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I just wanted to make it clear that these two answers refer to different things, lest the OP be confused. – filipos Feb 12 at 11:31
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@Ant: it is very "possibly related" since it is the right generalization to higher dimensions. – Martin Argerami Feb 12 at 11:32

Think of the derivative (more properly the differential) as a rule that assigns a linear map to each point of the domain. This linear map approximates the change in the function’s value for a small displacement from that point.

In your example, you have the rule $f'(x)=e^x$. This rule assigns the map “multiply by $e^{x_0}$” to the point $x_0$. For any given value of $x_0$, this is multiplication by a constant, which is obviously linear. This linear map can then be used to approximate $f(x_0+h)$ by $f(x_0)+e^{x_0}h$. (I used $h$ instead of $y$ to avoid confusing a displacement from a point in the domain with a value in the function’s range.)

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Thank you, I could not decide who to give the check-mark to, I feel like your answer was very important to my understanding also. – Monolite Feb 11 at 22:19
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I think this is the only appropriate answer. It would be more complete if it included this explanation. – Martin Argerami Feb 12 at 5:56

I think you may be misunderstanding what is being called linear.

It isn't the function $f$ that is linear or not, it is the action of taking a derivative -- the differential operator $\frac d{dx}$ is linear in the sense that

$$\frac d{dx}(a\cdot f + b\cdot g) = a\cdot \frac d{dx}(f) + b\cdot \frac d{dx}(g)$$

where $a$ and $b$ are constants and $f$ and $g$ are differentiable functions. Linearity here means that the operator "distributes" across a sum of terms, and the multiplicative constants "pull through".

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I'm afraid it's you who misunderstands : math.stackexchange.com/questions/1260050/… – Martin Argerami Feb 12 at 11:30
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@MartinArgerami: I may have misinterpreted OP's question, but no context was given. My response, however, is completely correct. If OP was really asking about local linear approximations, rather than linearity of differential operators, then I indeed didn't address that. In that case, I would say the question is unclear. Moreover, the notion that I did address is commonly misunderstood by students first encountering the notion of a linear operator. – MPW Feb 12 at 13:44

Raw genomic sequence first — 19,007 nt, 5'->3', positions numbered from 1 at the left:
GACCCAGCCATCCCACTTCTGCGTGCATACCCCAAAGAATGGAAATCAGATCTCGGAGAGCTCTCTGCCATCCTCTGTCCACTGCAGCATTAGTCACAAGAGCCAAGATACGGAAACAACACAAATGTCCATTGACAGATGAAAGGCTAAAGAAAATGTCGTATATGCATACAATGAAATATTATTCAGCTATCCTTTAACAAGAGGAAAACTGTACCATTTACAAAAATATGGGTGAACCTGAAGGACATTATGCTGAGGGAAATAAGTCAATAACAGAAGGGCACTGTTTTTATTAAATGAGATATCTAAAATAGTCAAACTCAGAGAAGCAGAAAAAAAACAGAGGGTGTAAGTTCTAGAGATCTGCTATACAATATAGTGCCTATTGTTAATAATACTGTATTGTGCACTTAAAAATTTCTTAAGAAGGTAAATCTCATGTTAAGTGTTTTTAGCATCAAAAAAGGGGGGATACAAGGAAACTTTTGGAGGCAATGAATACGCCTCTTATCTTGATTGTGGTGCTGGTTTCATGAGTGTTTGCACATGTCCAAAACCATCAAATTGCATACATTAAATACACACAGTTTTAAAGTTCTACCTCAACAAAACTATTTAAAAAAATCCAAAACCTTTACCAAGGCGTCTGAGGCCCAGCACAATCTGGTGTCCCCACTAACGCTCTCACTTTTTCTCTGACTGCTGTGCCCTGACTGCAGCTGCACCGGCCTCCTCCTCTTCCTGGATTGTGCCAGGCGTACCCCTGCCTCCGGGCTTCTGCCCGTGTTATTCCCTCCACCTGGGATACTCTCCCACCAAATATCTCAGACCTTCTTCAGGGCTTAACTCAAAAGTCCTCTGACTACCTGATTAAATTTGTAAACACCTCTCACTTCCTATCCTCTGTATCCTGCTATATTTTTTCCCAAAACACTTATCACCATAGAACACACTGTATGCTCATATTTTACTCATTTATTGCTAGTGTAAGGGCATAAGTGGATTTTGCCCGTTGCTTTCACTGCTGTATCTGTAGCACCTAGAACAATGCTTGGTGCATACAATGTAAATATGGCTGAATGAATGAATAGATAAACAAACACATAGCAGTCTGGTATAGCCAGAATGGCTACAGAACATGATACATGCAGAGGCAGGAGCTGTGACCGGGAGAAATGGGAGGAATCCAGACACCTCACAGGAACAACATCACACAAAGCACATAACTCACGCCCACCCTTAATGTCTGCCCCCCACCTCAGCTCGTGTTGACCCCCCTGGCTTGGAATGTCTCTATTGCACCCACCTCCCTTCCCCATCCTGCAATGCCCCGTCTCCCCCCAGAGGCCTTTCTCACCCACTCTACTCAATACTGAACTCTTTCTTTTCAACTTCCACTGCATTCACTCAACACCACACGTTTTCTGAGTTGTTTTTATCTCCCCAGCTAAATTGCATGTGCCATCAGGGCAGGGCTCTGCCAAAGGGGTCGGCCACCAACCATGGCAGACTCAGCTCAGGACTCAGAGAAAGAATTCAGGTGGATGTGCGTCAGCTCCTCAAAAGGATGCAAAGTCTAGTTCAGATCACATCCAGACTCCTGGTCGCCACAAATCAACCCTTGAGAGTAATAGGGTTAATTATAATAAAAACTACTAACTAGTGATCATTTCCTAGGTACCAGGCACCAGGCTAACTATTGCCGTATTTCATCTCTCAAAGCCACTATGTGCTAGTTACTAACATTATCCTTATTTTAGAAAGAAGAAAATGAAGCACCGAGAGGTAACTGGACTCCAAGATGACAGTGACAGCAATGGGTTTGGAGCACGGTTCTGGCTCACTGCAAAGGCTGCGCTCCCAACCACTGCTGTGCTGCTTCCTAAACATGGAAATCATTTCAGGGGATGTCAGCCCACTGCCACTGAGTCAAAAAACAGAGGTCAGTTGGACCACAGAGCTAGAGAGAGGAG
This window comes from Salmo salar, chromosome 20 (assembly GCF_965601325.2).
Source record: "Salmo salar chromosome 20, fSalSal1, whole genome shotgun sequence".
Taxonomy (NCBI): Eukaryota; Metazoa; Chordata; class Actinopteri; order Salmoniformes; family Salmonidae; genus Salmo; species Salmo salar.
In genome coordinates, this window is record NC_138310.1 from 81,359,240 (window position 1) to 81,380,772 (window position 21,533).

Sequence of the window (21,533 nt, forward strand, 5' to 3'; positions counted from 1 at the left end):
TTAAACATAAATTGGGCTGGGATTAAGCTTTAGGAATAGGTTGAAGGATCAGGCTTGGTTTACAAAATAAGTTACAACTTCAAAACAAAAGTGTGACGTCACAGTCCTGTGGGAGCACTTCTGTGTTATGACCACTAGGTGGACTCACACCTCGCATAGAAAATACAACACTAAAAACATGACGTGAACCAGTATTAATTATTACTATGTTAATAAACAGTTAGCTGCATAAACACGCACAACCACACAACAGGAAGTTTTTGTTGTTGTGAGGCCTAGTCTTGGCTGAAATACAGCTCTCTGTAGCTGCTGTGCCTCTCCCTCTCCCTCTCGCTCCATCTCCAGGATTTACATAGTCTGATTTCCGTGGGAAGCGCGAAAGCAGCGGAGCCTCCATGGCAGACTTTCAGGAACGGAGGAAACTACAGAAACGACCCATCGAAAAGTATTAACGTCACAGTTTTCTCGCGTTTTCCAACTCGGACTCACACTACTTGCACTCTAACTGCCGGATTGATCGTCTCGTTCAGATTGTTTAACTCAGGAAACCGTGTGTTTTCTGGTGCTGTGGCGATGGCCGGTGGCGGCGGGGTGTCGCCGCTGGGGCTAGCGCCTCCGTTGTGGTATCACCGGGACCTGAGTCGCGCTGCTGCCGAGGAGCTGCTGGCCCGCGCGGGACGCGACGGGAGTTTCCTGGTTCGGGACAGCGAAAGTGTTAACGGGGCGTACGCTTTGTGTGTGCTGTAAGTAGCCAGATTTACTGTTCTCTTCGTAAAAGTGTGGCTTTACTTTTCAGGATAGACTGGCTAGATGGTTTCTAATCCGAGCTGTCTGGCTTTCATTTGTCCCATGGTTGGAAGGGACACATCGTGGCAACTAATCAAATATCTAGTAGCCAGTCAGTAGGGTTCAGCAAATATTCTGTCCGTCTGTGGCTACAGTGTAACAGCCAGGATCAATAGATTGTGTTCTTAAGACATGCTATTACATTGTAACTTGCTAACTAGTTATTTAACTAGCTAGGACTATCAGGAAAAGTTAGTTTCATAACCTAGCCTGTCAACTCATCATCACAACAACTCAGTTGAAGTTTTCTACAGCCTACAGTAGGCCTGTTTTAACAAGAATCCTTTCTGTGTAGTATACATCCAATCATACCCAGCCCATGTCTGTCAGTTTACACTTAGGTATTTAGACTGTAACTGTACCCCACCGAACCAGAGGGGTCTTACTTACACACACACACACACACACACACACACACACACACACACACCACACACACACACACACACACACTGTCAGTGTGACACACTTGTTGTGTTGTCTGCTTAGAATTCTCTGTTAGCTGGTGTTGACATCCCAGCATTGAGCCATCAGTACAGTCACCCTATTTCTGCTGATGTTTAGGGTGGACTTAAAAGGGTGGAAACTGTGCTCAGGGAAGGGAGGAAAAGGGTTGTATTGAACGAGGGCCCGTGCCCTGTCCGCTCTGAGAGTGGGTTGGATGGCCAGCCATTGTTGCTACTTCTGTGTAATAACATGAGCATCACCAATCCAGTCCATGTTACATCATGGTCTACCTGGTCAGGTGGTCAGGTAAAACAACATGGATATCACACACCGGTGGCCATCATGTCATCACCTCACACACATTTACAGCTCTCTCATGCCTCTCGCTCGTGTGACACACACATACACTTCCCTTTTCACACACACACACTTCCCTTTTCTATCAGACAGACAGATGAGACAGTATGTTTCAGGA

the second paragraph of the question clearly talks about the linear map $y\longmapsto e^xy$. What's unclear about that? – Martin Argerami Feb 12 at 18:56
    
I chalked that up to a random stab, as it seemed to be reaching. Three of the four answers were essentially the same as mine, so I'm evidently not alone in thinking this. Moreover, one of those was the accepted answer. I do think that the comment by @filipos hits the nail on the head, though. – MPW Feb 12 at 19:20

The linearity of a system, map, function, etc. is tested by the superposition principle. For example, consider a function $f(x)$. It is linear if

$f(\alpha x_1 + \beta x_2) = \alpha f(x_1) + \beta f(x_2)$.

In this case, the derivative is also linear operator because

$D[\alpha y_1(x) + \beta y_2(x)] = \alpha D[y_1(x)] + \beta D[y_2(x)]$.

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Nice answer. It might work better for the OP if you didn't use $f$ in both examples, and if you wrote the differentiation as an operator rather than with the prime. – Ethan Bolker Feb 11 at 21:55
    
This answer is not relevant to the very concrete question asked by the OP. – Martin Argerami Feb 12 at 11:30